On seeing pileated woodpeckers

The pileated woodpecker is one of the largest members ot the family, rather comical and awkward looking, at that. It’s also not commonly seen, so sightings are always exciting, at least if you have an eye for birds. (Pronounced PIE-lee-ay-tid or PILL-ee-ay-tid, by the way.)

I remember one of my first encounters was while having dinner with the Ostroms at their house perched atop a wooded ravine outside Bloomington, Indiana. One alighted just outside the window, to our shared surprise and wonder.

More recently, as I was driving with my elder daughter down a road in Maine, one was flying just ahead of us but veered off before she could look up.

A week later, on a different road, the same thing happened.

She accuses me of making those up.

So the other day, after a meeting at the Unitarian-Universalist Fellowship in Durham, I noticed two people in the parking lot who were staring at something in the trees just beyond. I caught the red head and then the full bird. Yup. Amazing, considering this was an urban neighborhood.

And then, on another trunk, I spotted on more red head and big body, which then swooped down to join the first.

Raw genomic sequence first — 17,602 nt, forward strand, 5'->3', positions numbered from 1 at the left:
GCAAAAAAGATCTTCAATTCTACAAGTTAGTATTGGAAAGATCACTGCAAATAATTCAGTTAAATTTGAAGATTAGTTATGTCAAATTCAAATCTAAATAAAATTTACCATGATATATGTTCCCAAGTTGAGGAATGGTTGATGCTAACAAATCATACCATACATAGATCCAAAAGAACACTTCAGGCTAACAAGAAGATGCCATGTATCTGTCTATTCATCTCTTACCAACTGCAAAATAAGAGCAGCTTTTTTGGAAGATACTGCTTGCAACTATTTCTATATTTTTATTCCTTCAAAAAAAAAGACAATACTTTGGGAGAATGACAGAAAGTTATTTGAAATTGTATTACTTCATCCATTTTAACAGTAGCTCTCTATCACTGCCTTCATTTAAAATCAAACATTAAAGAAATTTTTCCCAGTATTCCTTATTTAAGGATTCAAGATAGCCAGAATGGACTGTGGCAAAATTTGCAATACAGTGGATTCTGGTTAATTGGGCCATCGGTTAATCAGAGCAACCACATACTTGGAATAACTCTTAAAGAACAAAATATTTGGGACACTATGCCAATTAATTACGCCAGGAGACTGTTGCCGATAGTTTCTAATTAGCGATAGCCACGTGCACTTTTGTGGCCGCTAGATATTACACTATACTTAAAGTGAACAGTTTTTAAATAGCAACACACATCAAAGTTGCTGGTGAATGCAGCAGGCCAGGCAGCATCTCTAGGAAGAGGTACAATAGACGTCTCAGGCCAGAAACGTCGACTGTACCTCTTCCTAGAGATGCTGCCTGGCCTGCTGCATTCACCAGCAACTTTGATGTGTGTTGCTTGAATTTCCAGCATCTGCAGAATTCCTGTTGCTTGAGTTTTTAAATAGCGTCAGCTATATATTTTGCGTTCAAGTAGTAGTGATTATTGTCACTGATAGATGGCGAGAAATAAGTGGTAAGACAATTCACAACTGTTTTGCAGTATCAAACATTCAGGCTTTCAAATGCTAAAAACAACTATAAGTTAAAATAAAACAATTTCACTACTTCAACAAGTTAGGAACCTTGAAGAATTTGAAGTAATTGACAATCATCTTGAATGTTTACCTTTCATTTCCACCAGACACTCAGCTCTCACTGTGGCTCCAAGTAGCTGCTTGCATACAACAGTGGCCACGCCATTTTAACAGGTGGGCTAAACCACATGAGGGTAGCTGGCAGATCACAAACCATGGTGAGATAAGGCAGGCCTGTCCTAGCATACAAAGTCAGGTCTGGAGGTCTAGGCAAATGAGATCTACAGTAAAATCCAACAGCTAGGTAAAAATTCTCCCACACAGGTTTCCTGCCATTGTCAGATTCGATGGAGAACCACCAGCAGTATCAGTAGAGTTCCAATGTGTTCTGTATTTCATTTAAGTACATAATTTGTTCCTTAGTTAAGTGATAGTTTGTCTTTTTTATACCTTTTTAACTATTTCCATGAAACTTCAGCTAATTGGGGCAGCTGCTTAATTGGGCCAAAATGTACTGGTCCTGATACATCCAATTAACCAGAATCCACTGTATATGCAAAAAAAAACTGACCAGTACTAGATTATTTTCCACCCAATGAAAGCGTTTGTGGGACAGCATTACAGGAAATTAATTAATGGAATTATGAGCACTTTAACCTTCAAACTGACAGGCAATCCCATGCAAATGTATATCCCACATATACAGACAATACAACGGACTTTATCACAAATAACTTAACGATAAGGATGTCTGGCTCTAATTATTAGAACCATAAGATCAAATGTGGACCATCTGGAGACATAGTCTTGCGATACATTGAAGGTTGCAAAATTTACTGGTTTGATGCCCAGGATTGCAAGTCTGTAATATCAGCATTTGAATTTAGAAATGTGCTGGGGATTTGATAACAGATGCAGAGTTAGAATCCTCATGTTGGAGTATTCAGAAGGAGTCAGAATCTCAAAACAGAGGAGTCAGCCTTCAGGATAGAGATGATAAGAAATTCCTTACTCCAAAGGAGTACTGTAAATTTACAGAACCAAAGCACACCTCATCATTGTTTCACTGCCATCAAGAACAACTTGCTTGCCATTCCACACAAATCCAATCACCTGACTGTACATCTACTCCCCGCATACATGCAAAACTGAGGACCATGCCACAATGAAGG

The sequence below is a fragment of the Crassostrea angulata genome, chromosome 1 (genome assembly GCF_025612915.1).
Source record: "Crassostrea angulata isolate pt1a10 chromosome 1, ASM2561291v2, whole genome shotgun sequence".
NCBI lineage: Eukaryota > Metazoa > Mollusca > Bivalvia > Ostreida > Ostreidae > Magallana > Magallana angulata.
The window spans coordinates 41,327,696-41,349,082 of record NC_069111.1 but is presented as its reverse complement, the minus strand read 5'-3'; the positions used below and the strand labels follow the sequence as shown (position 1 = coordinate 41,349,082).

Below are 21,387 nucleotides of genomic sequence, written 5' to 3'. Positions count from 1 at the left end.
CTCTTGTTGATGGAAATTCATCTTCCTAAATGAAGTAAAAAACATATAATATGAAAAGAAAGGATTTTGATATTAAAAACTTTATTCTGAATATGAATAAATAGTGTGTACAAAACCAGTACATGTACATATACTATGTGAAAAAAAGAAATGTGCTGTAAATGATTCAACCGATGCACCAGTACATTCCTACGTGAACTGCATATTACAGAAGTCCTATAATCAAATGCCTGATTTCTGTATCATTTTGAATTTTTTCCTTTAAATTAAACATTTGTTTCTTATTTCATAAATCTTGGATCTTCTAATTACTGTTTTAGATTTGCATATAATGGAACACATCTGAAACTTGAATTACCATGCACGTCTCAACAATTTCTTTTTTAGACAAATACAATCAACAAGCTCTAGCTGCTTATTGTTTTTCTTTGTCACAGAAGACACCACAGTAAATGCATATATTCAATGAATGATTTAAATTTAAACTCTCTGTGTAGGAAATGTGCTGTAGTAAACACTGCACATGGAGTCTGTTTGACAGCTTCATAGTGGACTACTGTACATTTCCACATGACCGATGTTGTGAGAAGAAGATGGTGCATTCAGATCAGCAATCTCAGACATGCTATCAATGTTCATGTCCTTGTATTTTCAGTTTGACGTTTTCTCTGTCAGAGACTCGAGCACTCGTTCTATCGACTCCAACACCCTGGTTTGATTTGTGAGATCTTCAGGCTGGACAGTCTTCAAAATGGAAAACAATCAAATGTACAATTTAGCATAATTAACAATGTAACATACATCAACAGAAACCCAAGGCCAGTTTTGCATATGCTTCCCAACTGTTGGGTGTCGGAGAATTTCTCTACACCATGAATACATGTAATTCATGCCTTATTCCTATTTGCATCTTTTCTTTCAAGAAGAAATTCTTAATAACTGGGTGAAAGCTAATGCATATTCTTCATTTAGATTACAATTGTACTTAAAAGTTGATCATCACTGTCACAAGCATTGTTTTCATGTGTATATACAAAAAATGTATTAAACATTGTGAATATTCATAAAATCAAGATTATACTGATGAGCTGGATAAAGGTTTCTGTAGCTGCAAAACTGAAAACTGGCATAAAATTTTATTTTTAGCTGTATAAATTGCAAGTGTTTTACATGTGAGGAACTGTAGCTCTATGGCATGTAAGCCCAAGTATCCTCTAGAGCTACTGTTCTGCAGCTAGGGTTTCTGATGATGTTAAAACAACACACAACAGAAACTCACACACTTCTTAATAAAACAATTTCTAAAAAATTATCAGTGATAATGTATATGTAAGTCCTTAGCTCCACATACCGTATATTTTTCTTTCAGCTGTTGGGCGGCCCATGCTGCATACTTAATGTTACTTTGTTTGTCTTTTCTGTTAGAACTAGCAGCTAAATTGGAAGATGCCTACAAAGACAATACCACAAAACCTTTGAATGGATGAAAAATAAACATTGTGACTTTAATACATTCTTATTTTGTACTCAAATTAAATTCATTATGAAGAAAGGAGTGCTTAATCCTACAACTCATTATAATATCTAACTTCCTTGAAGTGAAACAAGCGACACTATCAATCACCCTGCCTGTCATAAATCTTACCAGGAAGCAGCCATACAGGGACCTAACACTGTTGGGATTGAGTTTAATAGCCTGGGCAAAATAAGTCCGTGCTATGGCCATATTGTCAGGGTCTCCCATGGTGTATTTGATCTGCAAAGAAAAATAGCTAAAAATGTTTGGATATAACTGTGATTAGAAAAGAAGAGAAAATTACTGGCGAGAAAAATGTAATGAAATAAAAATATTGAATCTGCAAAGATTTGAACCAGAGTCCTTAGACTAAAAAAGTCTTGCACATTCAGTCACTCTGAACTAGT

The pileated ‘pecker is a large bird – 16 to 19 inches long with a wingspan up to 30 inches, as I’m reading, likely the largest of its family in North America – and they can do some serious damage to trees they decide to nest in. Think of a beaver with wings. Again, from some quick referencing online, I’d guess you can look for a nest based on the pile of wood chips below.

My companion, in her early 90s, apologized that she’s never been able to really see birds, not even as a child. “My eyesight’s always been poor,” she apologized. So much for a witness. At least she could attest that two others were also commenting on the birds before us.

As for said daughter? She insists I’m making this up, too.

For the record, I don’t think I ever seen more than one classic redheaded woodpecker in my life. Hairy woodpeckers and downeys and flickers, of course, are another matter. Old friends, I’d say.

Of course, the Woody Woodpecker cartoons don’t count, do they?

Not my picture, alas. Bird photography is truly a specialty.
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3 thoughts on “On seeing pileated woodpeckers

  1. Oh, I love this post!
    My first encounter with one of these funny birds happened 29 years ago. We had just moved to our new house here in the woods of central Massachusetts. I was pregnant, exhausted and a little overwhelmed. I stepped onto my deck at sunset, and looked out into the woods behind our house. In the sky, in a small clearing, I spotted a large silhouette of a bird, circling in the air above the marsh. I saw a crested a head, a long, sharp beak and oddly pinioned wings.
    “Huh?” I thought. “That’s a pteradactyl.”
    I went back inside and never said a word to a soul, until the following spring, when the bird landed in our yard and I saw what it really was.
    “Woody Woodpecker!” I said, this time right out loud.

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